When all was set I removed the box and molds. I forgot to take a picture of what I did next so bear with me. I took out the rubber mold with the model in it. I coated the surface with a thin layer of Vaseline and put it back into the small mold box 'master up' (as shown). Then I poured in the other half of the rubber mold.

When this had cured, I removed the box, put the rubber mold back into the plaster casing, and put the whole thing into the large mold box. I painted the surfaces with more Vaseline and poured on the other half of the plaster casing. Do this on a level surface, then the plaster mold will be 'square'.

When this had set, I removed the almost completed mold

I split the mold (it comes apart easily because of the Vaseline) and cut the first air vents and pouring hole. It is important that the pouring hole is big enough to get a good 'pour'. The vents allow air to escape the mold as the lead goes in. IT IS VERY IMPORTANT that your vents all end at the top of the mold: HOT LEAD LEAKING OUT SIDEWAYS (OR DOWNWARD) IS NOT VERY GOOD! Don't overdo the first vents; you can add or enlarge after test casting.


Advice: Leave to dry for at least three days on top of a radiator or on a sunny window sill. After three days, put the plaster sabots in a very low (60 C) oven for three hours. When it is dry it will make a clean 'ceramic ring' when tapped.

When it is dry cut out two pieces of paper and put them into the 'holes' behind the rubber (between plaster and the back of each rubber mold). These provide just enough of a wedge to 'pinch' the rubber when the two halves of the mold are put together.

LIABILITY WARNING: I will not accept any liability for accidents on your part or for accidental misinformation on mine. This post is only a non professional guide as to my methods. Casting is VERY dangerous. If you copy what I do: YOU DO IT AT YOUR OWN RISK.

For casting I used the gas hob of a domestic oven, my melting pan (an old camping pot) and a vice. I also used a pencil, a soft brush, a sharpener and a piece of sand paper.

SAFETY: I wear thick cloth or thick leather gardening gloves (NO RUBBER OR PLASTIC!); I use goggles; I wear a cloth or leather apron and good solid leather shoes. SHOES are very important - sandals, trainers, slippers, shoes with ventilation holes or bare feet are a no-no - anything I spill is heading, by law of gravity, in the direction of my feet. Also - I NEVER MIX WATER WITH ANY PART OF THE CASTING PROCESS.

I sand down the point of a pencil, re-sharpen it and do it again about four or five times. I tip the graphite into the mold and brush about with the soft brush. I put the mold together, vice it up and pour in the lead of my first casting. This will be rubbish, the mold is cold.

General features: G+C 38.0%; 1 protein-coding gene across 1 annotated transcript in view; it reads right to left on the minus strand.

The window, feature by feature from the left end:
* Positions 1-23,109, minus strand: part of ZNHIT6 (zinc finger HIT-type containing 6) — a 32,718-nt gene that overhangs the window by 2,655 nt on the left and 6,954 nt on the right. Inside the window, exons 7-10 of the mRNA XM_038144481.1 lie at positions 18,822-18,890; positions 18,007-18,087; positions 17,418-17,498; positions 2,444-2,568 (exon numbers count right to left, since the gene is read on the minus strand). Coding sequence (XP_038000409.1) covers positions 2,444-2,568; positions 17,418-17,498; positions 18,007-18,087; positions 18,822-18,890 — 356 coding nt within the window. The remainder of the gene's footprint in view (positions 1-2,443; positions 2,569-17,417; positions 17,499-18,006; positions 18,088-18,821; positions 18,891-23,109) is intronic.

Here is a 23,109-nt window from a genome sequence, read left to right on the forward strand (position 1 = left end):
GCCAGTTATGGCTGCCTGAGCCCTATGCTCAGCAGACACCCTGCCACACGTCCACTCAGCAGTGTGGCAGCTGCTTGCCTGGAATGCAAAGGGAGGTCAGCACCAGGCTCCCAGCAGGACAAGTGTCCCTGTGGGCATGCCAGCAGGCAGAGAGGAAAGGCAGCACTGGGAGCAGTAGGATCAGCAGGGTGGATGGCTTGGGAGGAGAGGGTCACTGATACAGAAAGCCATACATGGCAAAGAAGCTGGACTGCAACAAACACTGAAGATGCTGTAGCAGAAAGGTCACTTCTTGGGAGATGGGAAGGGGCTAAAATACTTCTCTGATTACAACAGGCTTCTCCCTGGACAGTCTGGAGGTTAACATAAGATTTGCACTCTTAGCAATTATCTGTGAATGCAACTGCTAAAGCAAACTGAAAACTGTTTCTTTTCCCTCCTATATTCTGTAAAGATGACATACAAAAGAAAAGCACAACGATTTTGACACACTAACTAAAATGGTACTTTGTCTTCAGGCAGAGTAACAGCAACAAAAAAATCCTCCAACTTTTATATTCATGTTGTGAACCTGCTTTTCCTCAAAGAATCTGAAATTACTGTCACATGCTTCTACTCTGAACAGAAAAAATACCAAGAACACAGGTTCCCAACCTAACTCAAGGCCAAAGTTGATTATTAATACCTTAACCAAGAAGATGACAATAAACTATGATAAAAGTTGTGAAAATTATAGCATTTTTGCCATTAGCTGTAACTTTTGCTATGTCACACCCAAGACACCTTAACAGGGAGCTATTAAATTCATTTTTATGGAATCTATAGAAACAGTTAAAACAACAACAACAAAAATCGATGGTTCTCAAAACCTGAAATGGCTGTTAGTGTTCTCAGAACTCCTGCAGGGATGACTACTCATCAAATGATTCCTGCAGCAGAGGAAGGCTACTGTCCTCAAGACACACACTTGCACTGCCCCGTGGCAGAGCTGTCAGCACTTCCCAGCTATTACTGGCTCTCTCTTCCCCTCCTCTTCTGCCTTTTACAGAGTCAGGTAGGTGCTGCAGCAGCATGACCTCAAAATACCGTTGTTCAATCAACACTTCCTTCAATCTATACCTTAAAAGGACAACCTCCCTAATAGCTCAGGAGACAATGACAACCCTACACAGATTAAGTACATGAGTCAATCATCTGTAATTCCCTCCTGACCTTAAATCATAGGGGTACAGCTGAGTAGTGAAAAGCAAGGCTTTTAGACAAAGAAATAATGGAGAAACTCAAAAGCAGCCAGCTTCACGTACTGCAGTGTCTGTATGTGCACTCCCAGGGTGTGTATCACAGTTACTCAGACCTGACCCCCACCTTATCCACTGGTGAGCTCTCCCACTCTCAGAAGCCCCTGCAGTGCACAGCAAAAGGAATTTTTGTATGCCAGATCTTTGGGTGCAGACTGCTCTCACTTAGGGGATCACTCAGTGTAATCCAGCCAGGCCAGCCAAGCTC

When the mold warms up the casting gets better, but there will be problems with air escaping, etc. I work out where the air vents should be added to get a clear cast - remember they must end at the top of the mold or back into the casting. I had a problem with the 'swan' at the back - I had to add two air vents. I also had to widen the pour hole slightly.

Once I worked through the mold's niggles the castings were clean and easy.

This is not the best model I've ever made. It certainly isn't the best mold; I found working with the rubber I bought difficult. I've used the white stuff (RTV31) in the past and this has much better flow properties than this orange stuff. But it served its purpose.

Apart from the safety tips on working with molten lead, I have nothing to offer. Without a commercially available thermostatically controlled smelting pot it is all hit and miss to me.

Khurasan Hunter Class Gun Carriage

I made a hull variant with three weapon variations. Jon Just posted an article and preview up on TMP

"The Hunter class of Federal Marine gun carriages is designed around a lengthened Caffarata-class hull, and can mount a variety of support weapons.

Like the Caffarata infantry carrier it is a hybrid anti-grav/wheeled vehicle. The class is named for Thomas Peck Hunter, a 20th Century Royal Marine who was awarded the Victoria Cross for sacrificing his life to save others in his unit who were exposed to devastating enemy firepower. His extremely aggressive use of his gun (a Bren gun) to support his fellow marines sets the standard by which all Federal Marine Hunter batteries strive to perform."
The Hunter AAA provides vital air defense, mounting two pulse lasers as well as a launch box for an early warning drone which can be set to search for incoming aircraft and missiles beyond radar range.
The Hunter MLRS provides the corps commander with extremely long range firepower which can deploy a variety of sub-munitions.
The Hunter SPA carries a 30cm neutron howitzer into battle.